Opinion

Jim O’Neill: The Best Trump Pick You’ve Never Heard Of

The FDA regulates 25% of American consumer spending. And perhaps more importantly, the FDA regulates some of the most critical goods sold in our economy, such as life-saving drugs and medical devices. Delaying the approval of life-saving drugs and medical devices, and discouraging their development through those delays, costs lives.

Unfortunately, the FDA has been a major roadblock for medical innovation, through its delays and bureaucratic requirements. It costs about $2.6 billion to get a new drug approved by the FDA, according to a Tufts study. Contrast that with the largely unregulated world of computers and software, which has become synonymous with technology, where within a generation, we now have personal computers, tablets, and smartphones. What does the medical industry have to show for that same time period?

To a large extent, the lack of progress is because the government is strangling innovation. And that can soon change if Donald Trump nominates Jim O’Neill to lead the Food and Drug Commission (FDA).

O’Neill met with Trump last week to discuss becoming FDA commissioner. He’s a passionate advocate of finding new ways for the government to spur more innovation in medicine. If nominated and confirmed, he would make the FDA an ally of innovation instead of an obstacle.

O’Neill is currently managing director of Mithril Capital Management, a venture capital firm co-founded by Peter Thiel. Before working for Thiel, he spent six years working in senior roles at the Department of Health and Human Services under President George W. Bush, and worked closely with the FDA.

While Apple and Google outgrew their garages into multibillion-dollar companies, the government stood in the way of any aspiring Steve Jobses and Mark Zuckerbergs in the medical industry that wanted to get their innovations to market and improve on them. In fact, not only is over regulation suppressing health care startups, it’s also scaring off some of our best and brightest companies.  Sergei Brin, Google co-founder, stated to a group of tech CEOs, “Health is just so heavily regulated,” “it’s just a painful business to be in.”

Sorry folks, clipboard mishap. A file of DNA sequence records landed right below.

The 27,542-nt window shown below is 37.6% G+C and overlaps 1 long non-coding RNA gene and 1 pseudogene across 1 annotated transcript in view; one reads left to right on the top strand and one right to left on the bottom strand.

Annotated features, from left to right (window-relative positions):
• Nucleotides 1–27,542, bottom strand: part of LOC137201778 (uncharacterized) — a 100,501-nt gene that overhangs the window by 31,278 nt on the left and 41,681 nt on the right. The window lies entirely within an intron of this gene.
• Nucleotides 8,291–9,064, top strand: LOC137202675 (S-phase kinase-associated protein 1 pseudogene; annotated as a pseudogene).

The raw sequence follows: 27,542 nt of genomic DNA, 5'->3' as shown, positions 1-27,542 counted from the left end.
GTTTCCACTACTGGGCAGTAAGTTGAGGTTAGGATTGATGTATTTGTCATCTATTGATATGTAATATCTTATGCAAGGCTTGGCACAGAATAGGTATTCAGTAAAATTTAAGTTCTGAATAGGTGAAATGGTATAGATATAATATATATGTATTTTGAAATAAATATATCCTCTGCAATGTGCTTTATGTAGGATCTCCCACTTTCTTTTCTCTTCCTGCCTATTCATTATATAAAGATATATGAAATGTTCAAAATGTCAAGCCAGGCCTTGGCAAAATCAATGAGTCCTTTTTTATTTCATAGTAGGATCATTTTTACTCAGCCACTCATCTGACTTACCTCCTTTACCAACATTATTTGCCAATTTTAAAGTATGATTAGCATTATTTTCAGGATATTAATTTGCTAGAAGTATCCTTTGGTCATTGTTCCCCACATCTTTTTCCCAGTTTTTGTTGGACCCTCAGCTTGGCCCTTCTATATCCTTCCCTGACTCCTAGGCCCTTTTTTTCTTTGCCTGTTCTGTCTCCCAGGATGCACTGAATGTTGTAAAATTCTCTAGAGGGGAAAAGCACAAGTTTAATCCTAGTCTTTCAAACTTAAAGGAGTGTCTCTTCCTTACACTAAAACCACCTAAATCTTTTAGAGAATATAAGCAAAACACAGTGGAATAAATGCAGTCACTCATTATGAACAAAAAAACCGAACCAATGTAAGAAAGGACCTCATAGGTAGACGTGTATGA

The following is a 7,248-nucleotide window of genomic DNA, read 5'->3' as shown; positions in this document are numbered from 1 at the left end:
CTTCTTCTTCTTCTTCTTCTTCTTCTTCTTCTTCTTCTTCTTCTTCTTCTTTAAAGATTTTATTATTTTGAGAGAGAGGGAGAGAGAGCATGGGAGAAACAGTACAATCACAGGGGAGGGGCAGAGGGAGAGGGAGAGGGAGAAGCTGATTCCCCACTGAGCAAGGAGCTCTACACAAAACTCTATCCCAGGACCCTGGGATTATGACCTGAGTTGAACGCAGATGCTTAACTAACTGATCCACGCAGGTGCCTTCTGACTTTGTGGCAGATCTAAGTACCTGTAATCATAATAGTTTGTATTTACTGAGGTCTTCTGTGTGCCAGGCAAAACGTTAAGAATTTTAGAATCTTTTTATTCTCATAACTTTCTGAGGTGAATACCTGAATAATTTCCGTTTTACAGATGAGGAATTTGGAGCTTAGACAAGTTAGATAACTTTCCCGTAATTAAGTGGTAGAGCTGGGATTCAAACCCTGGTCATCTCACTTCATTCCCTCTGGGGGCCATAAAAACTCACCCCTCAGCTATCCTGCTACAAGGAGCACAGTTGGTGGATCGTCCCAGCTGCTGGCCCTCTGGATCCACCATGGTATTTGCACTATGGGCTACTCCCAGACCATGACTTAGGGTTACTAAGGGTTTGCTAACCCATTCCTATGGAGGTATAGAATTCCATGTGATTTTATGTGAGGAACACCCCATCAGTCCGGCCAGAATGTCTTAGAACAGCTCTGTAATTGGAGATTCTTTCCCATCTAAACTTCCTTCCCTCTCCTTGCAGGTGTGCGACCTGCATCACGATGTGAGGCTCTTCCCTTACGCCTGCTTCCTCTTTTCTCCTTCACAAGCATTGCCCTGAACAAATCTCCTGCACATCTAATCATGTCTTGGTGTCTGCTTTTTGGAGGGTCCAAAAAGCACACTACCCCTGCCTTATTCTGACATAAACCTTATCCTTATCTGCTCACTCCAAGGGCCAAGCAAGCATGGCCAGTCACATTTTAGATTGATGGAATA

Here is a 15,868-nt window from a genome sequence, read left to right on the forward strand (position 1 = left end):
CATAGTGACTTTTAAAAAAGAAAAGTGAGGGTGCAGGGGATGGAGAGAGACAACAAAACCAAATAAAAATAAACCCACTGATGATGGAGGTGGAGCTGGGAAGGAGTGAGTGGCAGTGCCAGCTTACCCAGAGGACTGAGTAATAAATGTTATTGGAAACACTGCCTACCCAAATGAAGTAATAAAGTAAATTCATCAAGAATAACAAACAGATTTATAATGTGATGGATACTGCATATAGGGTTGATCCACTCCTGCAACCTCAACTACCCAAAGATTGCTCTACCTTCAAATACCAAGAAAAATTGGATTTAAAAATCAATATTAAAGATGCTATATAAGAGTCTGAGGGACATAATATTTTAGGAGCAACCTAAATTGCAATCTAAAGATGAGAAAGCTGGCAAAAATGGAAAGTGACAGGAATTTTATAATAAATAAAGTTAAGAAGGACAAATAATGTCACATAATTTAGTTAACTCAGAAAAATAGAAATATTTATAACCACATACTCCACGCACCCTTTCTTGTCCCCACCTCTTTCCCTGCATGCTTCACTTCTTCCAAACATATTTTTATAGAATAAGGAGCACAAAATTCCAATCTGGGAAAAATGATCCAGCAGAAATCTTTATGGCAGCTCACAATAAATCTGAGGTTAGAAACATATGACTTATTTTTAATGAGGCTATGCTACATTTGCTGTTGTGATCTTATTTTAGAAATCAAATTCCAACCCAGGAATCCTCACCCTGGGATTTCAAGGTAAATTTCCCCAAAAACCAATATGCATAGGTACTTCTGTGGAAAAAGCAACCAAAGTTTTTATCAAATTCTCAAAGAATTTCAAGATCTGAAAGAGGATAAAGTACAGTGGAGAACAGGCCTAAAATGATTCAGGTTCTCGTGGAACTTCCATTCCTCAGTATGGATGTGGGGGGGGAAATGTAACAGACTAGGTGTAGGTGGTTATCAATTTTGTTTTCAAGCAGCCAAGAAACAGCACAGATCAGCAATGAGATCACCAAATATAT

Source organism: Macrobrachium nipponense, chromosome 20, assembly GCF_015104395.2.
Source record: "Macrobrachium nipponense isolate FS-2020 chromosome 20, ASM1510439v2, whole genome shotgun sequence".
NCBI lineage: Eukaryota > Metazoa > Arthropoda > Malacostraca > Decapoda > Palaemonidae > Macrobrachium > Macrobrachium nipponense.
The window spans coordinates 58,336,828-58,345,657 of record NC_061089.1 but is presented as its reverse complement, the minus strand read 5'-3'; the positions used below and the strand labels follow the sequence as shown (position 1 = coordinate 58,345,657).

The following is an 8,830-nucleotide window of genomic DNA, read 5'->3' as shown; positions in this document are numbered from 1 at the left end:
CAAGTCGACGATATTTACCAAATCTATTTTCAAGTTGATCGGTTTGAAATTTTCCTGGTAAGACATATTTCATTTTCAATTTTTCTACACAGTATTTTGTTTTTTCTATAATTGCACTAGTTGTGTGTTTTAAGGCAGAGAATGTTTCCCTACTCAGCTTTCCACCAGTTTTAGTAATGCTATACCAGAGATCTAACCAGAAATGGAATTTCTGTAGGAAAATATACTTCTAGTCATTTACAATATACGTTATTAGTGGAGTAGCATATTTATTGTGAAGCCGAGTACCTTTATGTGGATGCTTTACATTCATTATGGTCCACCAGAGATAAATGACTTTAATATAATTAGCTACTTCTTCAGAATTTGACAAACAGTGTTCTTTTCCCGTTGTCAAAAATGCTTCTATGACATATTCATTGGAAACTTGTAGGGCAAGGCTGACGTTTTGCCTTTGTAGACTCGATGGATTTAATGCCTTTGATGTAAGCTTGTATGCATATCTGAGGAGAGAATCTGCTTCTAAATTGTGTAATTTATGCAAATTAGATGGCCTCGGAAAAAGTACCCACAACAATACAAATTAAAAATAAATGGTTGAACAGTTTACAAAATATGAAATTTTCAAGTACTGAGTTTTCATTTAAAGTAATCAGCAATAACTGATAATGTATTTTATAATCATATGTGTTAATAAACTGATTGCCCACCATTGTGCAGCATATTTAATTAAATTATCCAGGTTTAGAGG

The FDA was built for a world where most medical innovations came from large, multinational corporations that had the resources necessary to undergo expensive, extensive clinical trials. But it’s long past time for the FDA to adapt to a world where innovation can come from both large pharmaceutical companies and startups alike. New firms are a key source of competition and innovation, and the FDA needs to nurture those new firms instead of stifling them.

The FDA’s slow-moving bureaucracy has been obstructive for the rapid medical and drug innovation coming out of Silicon Valley. Take, for example, 23andMe, a revolutionary company which offered disease risk profiles based on genetic information. The FDA prevented 23andMe from offering information about disease risk profiles. Instead, 23andMe has focused on providing ancestral information. Recently the FDA approved two specific product offerings, but the era of personalized medicine is delayed.

Another example of how the FDA has failed to adapt to the startup era is their pre-submission program. The pre-submission program allows companies to get informal feedback on their ideas before conducting pre-clinical trials. However, even getting informal written feedback takes 75 to 90 days, a lifetime for an early stage startup. With more feedback from the FDA, more ideas would be brought before investors and more new drugs could be developed.

Last May, the Wall Street Journal reported that tech-savvy families were building their own automatic insulin pumps. The FDA was so slow in approving insulin pumps that 50 or more families simply built their own. Millions of sufferers of diabetes were subjected to unnecessary hardship because of an overly onerous regulatory process. Luckily, several months later the FDA did approve an automatic insulin pump.

The FDA is required to find that new drugs are both safe and effective before approving them. The 1962 Kefauver-Harris Amendments added the efficacy requirement for new drugs. Sam Peltzman, in the Journal of Political Economy, estimated the effect of the new requirements on the number of new drugs approved by the FDA. The figure below shows the rapid drop in the approval of new drugs, labeled here as new chemical entities (NCEs):nce

This is not because drugs that were otherwise ineffective were not being approved. A subsequent literature review in 1978, concluded: “The hypothesis that the observed decline in new product introductions has largely been concentrated in marginal or ineffective drugs is not generally supported by empirical analyses.” It’s possible that instead, fewer drugs were being developed in the first place.

O’Neill represents the best candidate to bring the FDA into the 21st century, into the age of startups, personalized medicine, and the rapid development of new drugs. He understands both the FDA as well as biotech startups. This gives him unique insight into how to reform the FDA, ensuring the FDA can be a partner, rather than a roadblock, for innovation. If the next 25 years can be as revolutionary for medicine as the past 25 years have been for computers, that would be tremendous, and O’Neill is determined to help us get there.

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